Study: Preschoolers with TV in bedroom more likely to have weight problems, poor social skills

Researchers say 4-year-olds who have a television in their rooms were at a greater risk of suffering from depression, displaying aggressive behavior, and having poorer physical health in adolescence.

MONTREAL — Young children, specifically around the ages of four or five, can be a handful to say the least. Preschool aged children are full of energy and curiosity, which often leads to bewildered parents placing their kids in front of the TV so they can take a much needed break. It may be tempting for parents to install a TV in their children’s bedrooms as well, but a new study finds that too much time in front of a bedroom TV can lead to a multitude of problems later on in a child’s life.

According to researchers from the University of Montreal, a TV in the bedroom of a preschool aged child can discourage other, more productive developmental activities. Children at this age should be making important physical and social explorations and developments, but if they are cooped up in their bedroom all day and night watching TV, it can seriously hamper their mental and physical growth. This can consequently lead to poor diet, weight problems, and social issues later on in adolescence.

“Intuitively, parents know that how their children spend their leisure time will impact their well-being over the long term,” explains study author Linda Pagani in a release. “And with TV being their most common pastime, it’s clear that the many hours they spend in front of the screen is having an effect on their growth and development, especially if the TV is in a private place like the bedroom.”

Pagani and her team analyzed data on 1,859 Quebec-area children born between 1997-1998. Children who had a TV in their bedroom at the age of four were focused on, in order to determine if they dealt with mental, physical, or social problems later on in life. Once the study participants reached the age of 13, their BMI were measured, and each teenager self-reported on their dietary habits. In order to asses their psychological states, teachers were consulted and asked to rate how much emotional stress each teenager exhibited on a normal basis. Teachers were also asked about how well each participant got along with peers and classmates.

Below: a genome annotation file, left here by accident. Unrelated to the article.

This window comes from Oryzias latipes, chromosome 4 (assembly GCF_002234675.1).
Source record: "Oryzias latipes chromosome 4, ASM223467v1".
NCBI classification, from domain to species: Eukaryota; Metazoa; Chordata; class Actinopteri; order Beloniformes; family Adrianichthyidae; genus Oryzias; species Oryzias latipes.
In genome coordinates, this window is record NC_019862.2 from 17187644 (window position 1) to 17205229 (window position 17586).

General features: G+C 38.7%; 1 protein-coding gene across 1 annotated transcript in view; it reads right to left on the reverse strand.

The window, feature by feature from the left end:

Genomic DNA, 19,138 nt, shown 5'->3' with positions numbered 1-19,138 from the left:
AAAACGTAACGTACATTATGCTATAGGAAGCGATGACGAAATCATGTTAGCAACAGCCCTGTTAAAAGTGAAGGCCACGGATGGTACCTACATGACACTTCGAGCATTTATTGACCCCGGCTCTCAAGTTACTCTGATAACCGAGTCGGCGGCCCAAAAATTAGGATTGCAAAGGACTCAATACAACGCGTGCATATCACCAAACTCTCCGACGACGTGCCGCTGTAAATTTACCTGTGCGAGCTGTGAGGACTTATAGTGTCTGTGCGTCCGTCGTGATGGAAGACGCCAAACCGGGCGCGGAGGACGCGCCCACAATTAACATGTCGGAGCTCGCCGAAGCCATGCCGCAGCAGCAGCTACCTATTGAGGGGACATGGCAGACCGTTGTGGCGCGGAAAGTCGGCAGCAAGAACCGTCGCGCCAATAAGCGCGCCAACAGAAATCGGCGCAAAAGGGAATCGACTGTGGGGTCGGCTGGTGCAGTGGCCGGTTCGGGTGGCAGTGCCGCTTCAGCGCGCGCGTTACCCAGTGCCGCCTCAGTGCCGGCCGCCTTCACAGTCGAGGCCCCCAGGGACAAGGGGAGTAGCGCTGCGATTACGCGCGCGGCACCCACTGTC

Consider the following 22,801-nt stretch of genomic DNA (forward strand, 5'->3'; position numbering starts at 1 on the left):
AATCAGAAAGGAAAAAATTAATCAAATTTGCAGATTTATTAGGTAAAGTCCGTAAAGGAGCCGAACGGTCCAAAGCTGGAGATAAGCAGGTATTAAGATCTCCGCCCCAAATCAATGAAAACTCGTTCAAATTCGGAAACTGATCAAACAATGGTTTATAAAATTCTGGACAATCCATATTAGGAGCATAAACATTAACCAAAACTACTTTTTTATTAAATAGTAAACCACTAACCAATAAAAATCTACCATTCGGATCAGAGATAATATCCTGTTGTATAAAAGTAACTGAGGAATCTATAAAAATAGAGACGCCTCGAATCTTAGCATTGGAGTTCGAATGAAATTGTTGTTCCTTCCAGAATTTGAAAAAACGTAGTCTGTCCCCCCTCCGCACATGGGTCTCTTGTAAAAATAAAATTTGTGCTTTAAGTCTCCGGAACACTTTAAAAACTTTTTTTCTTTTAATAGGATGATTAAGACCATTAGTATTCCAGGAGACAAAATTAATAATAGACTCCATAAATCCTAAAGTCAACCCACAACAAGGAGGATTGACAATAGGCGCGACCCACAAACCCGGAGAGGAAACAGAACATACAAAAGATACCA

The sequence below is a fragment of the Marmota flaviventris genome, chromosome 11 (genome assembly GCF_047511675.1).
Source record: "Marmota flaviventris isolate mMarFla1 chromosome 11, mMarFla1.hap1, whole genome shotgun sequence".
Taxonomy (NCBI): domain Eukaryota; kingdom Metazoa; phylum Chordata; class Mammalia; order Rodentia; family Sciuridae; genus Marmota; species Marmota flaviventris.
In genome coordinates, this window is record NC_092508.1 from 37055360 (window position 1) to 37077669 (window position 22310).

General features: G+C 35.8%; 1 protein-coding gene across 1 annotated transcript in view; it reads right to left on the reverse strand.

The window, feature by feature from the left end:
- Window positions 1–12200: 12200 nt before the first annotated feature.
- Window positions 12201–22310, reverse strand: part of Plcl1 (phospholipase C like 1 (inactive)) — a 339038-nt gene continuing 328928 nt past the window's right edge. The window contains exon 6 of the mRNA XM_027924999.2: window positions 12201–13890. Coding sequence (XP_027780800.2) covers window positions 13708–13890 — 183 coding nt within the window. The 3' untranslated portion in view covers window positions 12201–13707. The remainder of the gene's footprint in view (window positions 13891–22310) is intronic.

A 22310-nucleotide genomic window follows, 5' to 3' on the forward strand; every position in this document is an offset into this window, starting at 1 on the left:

According to the researchers findings, having a TV in the bedroom at the age of four makes children much more likely to deal with unhealthy eating habits, a high BMI, social problems with peers, higher than average levels of emotional distress, depression, victimization tendencies, and physical aggression later on in adolescence. The study’s authors say they accounted for and eliminated any individual or family factors that may have skewed their results.

“The location of the TV seems to matter,” Pagani says. “Having private access to screen time in the bedroom during the preschool years does not bode well for long-term health. The children in our study were born at a time when television was the only screen in the bedroom. Today, given the portability of digital devices and the constant switching from one device to another, the guidelines of the American Academy of Pediatrics clearly have reason to encourage screen-free zones and screen-free locations at home, especially given the implications for the growth and development of children. Our research supports a strong stance for parental guidelines on the availability and accessibility of TVs and other devices.”

The study is published in the scientific journal Pediatric Research.